On a regular, ongoing basis EWCO works with up to five volunteers. With the current lockdown and restrictions on international travel, we are not able to host volunteers, so we are currently in need of online volunteers to help with admin tasks such as web-based work, document development, and grant writing.
Can you describe the importance of your cause and what challenges does it solve?
The rapid growth of the human population along with industrial and technological developments of human society over the past centuries has placed unprecedented demands on natural resources.These pressures are destroying biodiversity through habitat loss, poaching, illegal fishing, water pollution, and global climate change. This also increases the development of zoonotic diseases (diseases transmitted from animals to humans).
I believe that these changes have potentially devastating consequences to animal resources and mankind if left unchecked. Consequently, I am personally and professionally committed to finding solutions to this dilemma. In addition, the co-existence of people and wildlife in proximity is one of the issues that we have to address as human populations continue to increase and settle closer to animals’ natural habitats. Therefore, there is a great need for projects that minimize human-wildlife conflict.
Inspired to finding solutions to these conservation challenges in Uganda, I co-founded Elgon Wildlife Conservation Organization. We are using a holistic and multi-disciplinary approach to promote biodiversity and wildlife conservation. We really envision a world, where nature, wildlife, and human beings live together harmoniously.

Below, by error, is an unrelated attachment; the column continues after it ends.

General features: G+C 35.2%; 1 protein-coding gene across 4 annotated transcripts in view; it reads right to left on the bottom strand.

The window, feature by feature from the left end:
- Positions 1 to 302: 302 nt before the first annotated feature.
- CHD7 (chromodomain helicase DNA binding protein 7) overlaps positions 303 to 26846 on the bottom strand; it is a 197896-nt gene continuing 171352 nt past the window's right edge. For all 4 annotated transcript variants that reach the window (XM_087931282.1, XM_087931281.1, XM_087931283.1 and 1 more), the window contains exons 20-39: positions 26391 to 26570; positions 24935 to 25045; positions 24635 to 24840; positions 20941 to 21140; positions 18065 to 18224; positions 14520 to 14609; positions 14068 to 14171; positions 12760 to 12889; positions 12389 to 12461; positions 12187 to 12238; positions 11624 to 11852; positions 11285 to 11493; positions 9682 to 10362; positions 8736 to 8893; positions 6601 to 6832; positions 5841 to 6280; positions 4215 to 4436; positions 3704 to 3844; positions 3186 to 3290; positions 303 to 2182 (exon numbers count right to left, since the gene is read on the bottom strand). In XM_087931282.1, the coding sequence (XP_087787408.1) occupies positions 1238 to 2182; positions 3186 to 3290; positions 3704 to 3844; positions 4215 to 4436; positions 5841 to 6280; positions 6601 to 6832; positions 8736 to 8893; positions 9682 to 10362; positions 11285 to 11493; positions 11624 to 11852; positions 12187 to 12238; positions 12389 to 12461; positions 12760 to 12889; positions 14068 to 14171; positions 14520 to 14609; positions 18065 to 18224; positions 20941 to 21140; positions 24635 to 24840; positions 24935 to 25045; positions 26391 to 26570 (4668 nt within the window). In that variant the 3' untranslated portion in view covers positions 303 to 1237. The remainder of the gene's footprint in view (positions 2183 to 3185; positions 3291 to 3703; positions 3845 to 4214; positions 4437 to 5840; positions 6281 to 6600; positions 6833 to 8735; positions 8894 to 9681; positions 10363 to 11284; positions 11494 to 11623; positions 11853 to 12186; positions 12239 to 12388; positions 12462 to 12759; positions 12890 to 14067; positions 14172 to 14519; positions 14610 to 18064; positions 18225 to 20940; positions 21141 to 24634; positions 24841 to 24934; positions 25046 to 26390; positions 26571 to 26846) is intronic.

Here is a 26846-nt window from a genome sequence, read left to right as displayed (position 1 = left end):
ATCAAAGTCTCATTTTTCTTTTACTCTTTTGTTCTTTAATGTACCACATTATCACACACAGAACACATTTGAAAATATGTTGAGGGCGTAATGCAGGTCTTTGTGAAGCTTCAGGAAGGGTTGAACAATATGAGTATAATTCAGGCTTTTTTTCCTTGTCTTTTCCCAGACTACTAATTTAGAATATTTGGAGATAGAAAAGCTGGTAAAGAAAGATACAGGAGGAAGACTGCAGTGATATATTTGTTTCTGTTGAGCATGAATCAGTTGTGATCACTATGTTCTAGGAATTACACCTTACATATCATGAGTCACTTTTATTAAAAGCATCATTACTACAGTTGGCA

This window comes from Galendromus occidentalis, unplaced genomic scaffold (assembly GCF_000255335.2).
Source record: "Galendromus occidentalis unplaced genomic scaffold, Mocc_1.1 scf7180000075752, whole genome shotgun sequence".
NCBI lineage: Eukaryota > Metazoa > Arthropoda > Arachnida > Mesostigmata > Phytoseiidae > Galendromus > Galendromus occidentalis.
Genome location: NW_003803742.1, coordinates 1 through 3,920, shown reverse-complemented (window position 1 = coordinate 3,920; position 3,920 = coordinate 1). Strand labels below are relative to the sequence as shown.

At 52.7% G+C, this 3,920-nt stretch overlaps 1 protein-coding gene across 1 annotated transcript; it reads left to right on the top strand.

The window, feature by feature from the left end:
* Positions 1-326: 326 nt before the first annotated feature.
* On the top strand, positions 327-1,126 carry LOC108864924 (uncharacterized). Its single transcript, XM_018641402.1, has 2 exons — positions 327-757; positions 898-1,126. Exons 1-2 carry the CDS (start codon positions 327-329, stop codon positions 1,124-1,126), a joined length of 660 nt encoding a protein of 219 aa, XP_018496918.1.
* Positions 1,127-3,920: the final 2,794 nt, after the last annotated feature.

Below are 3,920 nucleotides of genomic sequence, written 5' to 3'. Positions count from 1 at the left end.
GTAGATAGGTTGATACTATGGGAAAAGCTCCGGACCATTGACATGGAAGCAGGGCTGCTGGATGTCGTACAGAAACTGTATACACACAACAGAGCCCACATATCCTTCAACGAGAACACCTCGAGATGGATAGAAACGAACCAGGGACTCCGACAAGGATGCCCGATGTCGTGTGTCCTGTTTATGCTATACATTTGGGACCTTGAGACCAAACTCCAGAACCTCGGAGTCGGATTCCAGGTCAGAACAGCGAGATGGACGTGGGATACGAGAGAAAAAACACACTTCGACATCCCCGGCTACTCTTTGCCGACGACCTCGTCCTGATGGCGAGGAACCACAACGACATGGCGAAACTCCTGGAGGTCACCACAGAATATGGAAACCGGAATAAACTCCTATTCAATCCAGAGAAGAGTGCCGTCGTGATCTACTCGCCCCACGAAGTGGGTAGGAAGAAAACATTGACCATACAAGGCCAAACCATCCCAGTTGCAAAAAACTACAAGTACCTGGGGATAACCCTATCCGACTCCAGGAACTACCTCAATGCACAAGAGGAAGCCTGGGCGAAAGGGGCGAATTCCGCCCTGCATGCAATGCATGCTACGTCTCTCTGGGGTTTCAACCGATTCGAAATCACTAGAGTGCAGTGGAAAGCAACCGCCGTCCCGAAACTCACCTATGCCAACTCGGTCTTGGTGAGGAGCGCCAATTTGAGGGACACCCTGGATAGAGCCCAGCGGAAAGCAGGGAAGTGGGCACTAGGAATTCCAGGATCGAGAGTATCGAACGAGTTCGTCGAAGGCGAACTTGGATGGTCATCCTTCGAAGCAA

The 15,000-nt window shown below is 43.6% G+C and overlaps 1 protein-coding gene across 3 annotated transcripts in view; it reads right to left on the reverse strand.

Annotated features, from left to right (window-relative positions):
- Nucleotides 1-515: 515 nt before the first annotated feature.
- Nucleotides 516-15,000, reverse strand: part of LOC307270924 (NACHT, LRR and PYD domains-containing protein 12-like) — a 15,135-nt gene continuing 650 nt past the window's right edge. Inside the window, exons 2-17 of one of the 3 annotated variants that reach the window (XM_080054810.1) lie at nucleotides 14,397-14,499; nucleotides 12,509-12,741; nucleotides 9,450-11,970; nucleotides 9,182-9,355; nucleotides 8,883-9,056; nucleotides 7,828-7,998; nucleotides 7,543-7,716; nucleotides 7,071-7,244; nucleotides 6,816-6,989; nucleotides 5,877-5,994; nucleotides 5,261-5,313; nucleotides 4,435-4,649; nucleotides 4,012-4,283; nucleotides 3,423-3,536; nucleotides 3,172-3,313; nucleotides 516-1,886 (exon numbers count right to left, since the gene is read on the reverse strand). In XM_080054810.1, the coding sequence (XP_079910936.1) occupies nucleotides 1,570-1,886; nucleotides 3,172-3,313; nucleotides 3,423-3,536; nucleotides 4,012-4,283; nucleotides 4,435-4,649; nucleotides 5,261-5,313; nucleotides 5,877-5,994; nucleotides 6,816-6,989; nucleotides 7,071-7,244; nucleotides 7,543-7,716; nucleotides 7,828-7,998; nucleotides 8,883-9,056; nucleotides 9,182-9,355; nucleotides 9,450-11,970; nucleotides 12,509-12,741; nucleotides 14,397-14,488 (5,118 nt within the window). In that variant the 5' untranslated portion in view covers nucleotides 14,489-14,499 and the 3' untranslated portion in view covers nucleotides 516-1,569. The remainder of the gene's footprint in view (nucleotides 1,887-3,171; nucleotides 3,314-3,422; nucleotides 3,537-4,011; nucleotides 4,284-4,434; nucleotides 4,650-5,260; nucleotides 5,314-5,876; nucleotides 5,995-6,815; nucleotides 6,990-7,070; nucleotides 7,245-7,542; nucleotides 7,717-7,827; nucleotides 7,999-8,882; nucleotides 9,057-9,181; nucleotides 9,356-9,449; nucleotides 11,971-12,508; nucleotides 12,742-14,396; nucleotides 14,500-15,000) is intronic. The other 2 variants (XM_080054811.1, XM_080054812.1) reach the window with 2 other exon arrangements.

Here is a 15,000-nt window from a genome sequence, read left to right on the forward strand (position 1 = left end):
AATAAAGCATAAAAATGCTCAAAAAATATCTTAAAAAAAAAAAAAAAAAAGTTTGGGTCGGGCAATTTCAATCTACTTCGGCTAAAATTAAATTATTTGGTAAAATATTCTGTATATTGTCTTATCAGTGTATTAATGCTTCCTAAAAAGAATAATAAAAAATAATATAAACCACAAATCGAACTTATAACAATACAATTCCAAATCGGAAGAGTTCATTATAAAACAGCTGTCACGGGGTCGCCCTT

How has the Coronavirus crisis affected your work? What are the challenges it creates in the immediate, mid-term and long-term periods?
It is currently not clear how conservation will fare in the aftermath of the pandemic. Noise, air, and water pollution, greenhouse gas emissions, and the many other adverse human impacts on wild nature will rebound, but funding and other support for conservation will have to compete with a wide range of new priorities for financial resources due to the COVID-19 crisis, at least for the near future. On top of that, the pandemic crisis has evidently negatively impacted people in communities we work with whose livelihoods depend on ecotourism. 2020 is a year without tourists visiting Uganda and its natural park, and no tourists means no less income for neighboring communities.
EWCO protects mountain gorillas, an endangered species only found in that region of the world
What consequences of this crisis are you most worried about?
As the world grapples to contain the spread of the novel coronavirus, endangered species are also fighting for survival. Although most endangered animals cannot get sick from this disease, they’re becoming additional casualties of the pandemic. EWCO is most worried about challenges arising from a lack of tourism and volunteers, as well as increased poaching in the absence of other economic sources. Conservation groups around the world are struggling right now to protect the most vulnerable animals on the planet.
EWCO has launched a special a COVID-19 Fund on GivingWay to help protect the mountain gorillas from the disease! Mountain gorillas are an extremely rare species that can only be found in that part of the world. You can also make a general donation and support the incredible work of EWCO HERE. Your donation, no matter the amount, will directly go to protect the gorillas, elephants, amphibians etc., from the Bwindi National Park area!